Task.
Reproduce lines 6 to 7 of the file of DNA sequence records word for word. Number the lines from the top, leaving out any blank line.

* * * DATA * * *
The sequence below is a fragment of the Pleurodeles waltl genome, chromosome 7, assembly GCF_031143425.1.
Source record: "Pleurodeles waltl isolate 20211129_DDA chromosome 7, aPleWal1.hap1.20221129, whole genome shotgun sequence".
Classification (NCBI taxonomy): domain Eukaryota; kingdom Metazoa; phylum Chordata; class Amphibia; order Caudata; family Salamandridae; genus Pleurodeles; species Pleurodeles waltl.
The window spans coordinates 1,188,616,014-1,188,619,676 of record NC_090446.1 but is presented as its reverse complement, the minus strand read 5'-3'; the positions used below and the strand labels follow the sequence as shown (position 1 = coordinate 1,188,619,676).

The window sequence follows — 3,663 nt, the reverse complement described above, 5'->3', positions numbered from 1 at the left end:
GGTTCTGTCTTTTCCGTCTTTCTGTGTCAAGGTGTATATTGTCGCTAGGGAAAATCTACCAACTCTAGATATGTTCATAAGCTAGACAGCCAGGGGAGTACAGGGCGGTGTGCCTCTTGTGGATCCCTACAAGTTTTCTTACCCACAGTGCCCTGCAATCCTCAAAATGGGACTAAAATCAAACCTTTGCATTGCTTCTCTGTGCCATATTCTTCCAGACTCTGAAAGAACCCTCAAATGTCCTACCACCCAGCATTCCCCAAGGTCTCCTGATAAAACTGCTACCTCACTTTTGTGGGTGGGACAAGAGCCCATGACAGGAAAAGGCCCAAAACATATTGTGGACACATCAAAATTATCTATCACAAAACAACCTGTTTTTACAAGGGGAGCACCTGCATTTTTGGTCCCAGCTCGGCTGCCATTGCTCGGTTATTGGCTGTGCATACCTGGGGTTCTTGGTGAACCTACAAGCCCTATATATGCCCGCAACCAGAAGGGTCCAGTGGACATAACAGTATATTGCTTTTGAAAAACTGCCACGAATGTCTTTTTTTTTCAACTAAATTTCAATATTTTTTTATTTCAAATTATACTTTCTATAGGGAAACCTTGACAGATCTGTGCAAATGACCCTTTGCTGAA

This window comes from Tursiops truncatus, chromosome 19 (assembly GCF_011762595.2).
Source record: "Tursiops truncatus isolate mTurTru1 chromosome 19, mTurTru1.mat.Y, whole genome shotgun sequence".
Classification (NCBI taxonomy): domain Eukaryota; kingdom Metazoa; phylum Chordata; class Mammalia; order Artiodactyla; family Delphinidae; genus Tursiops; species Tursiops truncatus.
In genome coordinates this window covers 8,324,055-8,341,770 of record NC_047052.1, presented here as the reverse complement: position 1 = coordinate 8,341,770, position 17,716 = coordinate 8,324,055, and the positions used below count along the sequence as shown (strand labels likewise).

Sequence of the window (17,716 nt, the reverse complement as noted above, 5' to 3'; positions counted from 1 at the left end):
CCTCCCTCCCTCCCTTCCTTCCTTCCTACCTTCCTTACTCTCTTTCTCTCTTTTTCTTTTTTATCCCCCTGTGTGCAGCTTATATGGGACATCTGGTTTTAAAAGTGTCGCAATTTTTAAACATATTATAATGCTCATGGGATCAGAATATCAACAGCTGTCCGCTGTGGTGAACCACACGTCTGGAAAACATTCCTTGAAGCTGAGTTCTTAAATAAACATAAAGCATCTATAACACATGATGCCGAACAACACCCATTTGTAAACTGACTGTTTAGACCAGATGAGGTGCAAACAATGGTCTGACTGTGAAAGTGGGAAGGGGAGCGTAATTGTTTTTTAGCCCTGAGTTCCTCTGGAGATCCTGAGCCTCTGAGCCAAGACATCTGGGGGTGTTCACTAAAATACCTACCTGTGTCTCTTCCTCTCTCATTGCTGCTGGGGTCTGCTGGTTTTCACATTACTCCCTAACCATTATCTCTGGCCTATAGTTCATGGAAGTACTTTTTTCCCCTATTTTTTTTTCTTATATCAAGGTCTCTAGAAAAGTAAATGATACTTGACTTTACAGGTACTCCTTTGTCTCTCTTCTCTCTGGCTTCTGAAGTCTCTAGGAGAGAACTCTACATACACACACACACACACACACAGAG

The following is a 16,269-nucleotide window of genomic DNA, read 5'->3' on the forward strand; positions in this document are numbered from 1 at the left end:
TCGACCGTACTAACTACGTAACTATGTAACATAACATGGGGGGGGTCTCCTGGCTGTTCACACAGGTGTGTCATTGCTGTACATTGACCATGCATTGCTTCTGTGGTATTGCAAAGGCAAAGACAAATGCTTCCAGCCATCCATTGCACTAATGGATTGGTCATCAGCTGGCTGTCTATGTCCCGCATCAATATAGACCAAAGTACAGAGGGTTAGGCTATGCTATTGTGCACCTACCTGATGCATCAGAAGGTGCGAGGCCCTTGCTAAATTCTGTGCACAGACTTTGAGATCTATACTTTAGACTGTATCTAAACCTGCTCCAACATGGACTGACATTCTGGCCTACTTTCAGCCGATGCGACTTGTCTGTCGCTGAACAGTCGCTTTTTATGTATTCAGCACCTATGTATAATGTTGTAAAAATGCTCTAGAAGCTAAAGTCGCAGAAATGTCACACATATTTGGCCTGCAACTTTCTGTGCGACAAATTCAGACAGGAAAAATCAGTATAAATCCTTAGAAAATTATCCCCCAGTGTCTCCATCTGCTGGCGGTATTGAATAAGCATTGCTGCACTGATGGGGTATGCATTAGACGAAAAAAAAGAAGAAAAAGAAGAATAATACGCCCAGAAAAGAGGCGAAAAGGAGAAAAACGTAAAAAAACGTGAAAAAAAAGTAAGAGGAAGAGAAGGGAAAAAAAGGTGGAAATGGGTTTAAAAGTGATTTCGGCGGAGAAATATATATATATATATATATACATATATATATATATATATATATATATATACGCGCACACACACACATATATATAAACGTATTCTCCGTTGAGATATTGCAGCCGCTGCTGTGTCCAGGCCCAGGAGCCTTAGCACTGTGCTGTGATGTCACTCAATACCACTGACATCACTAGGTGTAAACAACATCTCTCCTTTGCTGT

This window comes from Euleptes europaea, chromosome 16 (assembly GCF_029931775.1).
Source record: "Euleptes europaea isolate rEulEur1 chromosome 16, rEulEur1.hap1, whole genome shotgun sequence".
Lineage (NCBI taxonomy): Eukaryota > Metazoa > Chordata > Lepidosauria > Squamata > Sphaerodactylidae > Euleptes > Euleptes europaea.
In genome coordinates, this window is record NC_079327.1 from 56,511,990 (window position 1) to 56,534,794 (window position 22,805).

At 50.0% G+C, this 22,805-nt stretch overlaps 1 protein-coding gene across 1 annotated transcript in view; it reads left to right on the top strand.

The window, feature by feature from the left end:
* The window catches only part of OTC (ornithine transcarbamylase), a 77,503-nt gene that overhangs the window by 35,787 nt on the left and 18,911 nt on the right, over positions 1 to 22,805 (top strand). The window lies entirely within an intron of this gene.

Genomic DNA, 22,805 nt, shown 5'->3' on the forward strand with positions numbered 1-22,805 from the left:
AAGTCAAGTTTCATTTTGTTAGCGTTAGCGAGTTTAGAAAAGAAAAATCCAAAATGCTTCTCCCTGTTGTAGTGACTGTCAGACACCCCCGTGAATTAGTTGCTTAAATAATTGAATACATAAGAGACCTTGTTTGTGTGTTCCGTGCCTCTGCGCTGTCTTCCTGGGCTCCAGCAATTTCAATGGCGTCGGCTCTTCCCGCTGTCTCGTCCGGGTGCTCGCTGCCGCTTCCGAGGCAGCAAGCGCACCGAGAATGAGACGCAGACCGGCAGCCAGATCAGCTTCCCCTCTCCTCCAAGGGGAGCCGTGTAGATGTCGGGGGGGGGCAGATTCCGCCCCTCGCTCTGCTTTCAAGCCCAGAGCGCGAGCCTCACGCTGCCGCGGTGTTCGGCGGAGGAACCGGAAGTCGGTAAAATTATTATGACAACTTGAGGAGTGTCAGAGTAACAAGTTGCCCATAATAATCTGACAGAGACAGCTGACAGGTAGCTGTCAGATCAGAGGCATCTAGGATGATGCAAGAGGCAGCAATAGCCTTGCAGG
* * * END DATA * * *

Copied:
GGTTCTGTCTTTTCCGTCTTTCTGTGTCAAGGTGTATATTGTCGCTAGGGAAAATCTACCAACTCTAGATATGTTCATAAGCTAGACAGCCAGGGGAGTACAGGGCGGTGTGCCTCTTGTGGATCCCTACAAGTTTTCTTACCCACAGTGCCCTGCAATCCTCAAAATGGGACTAAAATCAAACCTTTGCATTGCTTCTCTGTGCCATATTCTTCCAGACTCTGAAAGAACCCTCAAATGTCCTACCACCCAGCATTCCCCAAGGTCTCCTGATAAAACTGCTACCTCACTTTTGTGGGTGGGACAAGAGCCCATGACAGGAAAAGGCCCAAAACATATTGTGGACACATCAAAATTATCTATCACAAAACAACCTGTTTTTACAAGGGGAGCACCTGCATTTTTGGTCCCAGCTCGGCTGCCATTGCTCGGTTATTGGCTGTGCATACCTGGGGTTCTTGGTGAACCTACAAGCCCTATATATGCCCGCAACCAGAAGGGTCCAGTGGACATAACAGTATATTGCTTTTGAAAAACTGCCACGAATGTCTTTTTTTTTCAACTAAATTTCAATATTTTTTTATTTCAAATTATACTTTCTATAGGGAAACCTTGACAGATCTGTGCAAATGACCCTTTGCTGAA

This window comes from Tursiops truncatus, chromosome 19 (assembly GCF_011762595.2).